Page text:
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I am familiar with the usage of a (Kodak) Gray Scale card when photographing, e.g. to get a color-proof replica of a painting. Now, I'd like to use such a card to ensure my scans are color-proof. At photo school, we slightly unfocused the card to achieve a homogenous color area.

What do you suggest is the best method to adjust that for scanned images in Photoshop. I'd tend to use the blur/average, but I wonder what's the best selection size to apply that effect.

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I would suggest not doing it this way. Instead, use an IT8 color calibration target and properly calibrate the scanner. Unlike in a regular photograph, the lighting doesn't change, so a consistent calibration is really what you need.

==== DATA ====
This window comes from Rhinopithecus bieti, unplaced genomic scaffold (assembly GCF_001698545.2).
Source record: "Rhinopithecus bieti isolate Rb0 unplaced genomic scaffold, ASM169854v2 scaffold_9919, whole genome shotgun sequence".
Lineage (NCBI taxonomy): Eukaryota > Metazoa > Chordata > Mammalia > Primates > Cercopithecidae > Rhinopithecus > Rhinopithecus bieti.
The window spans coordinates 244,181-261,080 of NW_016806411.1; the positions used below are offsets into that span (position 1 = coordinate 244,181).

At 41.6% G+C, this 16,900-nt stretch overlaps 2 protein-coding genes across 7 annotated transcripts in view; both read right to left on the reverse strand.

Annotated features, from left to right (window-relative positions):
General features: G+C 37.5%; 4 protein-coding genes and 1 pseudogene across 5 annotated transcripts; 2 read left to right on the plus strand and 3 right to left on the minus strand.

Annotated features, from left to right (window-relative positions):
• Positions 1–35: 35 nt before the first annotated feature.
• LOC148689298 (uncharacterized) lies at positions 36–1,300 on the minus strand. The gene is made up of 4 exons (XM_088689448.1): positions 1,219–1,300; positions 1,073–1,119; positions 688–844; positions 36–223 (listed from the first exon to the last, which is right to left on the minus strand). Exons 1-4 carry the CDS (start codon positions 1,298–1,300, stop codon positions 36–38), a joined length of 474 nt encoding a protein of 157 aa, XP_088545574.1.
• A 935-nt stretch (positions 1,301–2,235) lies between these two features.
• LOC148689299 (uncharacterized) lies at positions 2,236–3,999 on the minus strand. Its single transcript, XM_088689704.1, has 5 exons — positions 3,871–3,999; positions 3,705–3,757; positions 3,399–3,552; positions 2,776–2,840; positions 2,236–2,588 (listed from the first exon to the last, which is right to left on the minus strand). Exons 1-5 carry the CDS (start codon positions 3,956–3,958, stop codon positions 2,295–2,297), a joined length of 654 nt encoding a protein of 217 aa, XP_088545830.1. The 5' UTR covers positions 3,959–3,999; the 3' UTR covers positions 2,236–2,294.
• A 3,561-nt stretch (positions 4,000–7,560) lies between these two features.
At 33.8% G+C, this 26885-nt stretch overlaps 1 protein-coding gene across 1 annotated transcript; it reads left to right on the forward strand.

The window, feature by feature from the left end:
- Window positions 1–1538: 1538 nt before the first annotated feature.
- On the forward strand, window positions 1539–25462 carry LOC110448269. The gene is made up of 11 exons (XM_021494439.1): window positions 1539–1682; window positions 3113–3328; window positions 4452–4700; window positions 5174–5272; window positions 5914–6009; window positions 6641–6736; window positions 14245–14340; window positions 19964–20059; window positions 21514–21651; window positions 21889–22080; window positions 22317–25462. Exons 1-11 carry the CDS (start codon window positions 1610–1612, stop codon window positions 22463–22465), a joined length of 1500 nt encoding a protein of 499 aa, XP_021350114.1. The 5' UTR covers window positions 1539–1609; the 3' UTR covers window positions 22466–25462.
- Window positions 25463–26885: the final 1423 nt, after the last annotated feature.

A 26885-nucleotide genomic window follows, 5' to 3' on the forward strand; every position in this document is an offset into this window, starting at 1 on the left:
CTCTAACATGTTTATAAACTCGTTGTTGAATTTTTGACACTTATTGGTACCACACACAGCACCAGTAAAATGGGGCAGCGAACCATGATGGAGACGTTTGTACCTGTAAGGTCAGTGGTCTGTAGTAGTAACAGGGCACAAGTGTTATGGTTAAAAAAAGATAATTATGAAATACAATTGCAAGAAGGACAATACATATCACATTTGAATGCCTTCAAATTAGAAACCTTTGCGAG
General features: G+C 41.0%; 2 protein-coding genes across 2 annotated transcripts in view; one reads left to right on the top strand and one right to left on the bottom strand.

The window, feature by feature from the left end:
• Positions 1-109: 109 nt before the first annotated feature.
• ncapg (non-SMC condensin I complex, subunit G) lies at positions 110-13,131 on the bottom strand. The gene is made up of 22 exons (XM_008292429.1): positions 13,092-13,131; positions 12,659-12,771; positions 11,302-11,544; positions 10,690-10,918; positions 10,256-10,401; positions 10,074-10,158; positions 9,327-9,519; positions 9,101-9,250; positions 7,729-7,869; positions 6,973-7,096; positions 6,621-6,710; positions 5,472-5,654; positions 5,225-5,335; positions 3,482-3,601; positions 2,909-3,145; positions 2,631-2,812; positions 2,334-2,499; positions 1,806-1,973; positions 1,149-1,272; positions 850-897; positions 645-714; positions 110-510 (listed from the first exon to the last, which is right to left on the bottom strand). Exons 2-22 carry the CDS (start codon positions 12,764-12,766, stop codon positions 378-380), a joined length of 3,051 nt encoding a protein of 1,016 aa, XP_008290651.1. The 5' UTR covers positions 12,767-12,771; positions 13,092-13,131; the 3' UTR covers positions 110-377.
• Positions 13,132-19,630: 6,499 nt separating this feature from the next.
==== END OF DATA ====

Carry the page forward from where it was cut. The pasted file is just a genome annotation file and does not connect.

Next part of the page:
To answer the direct part of your question, if you do want to pick a part of the card to blur in order to get an even gray, just select a region that's big enough to target and which looks free of dirt or discoloration. It really doesn't matter much. But mostly, you don't need to do that.

A gray card in the field is useful because it gives you a reference for what neutral gray actually is under whatever color temperature of light is actually present. That's not the situation with a scanner. Although it's possible for the calibration to change slightly over a long period of time, basically you measure once and you're done.

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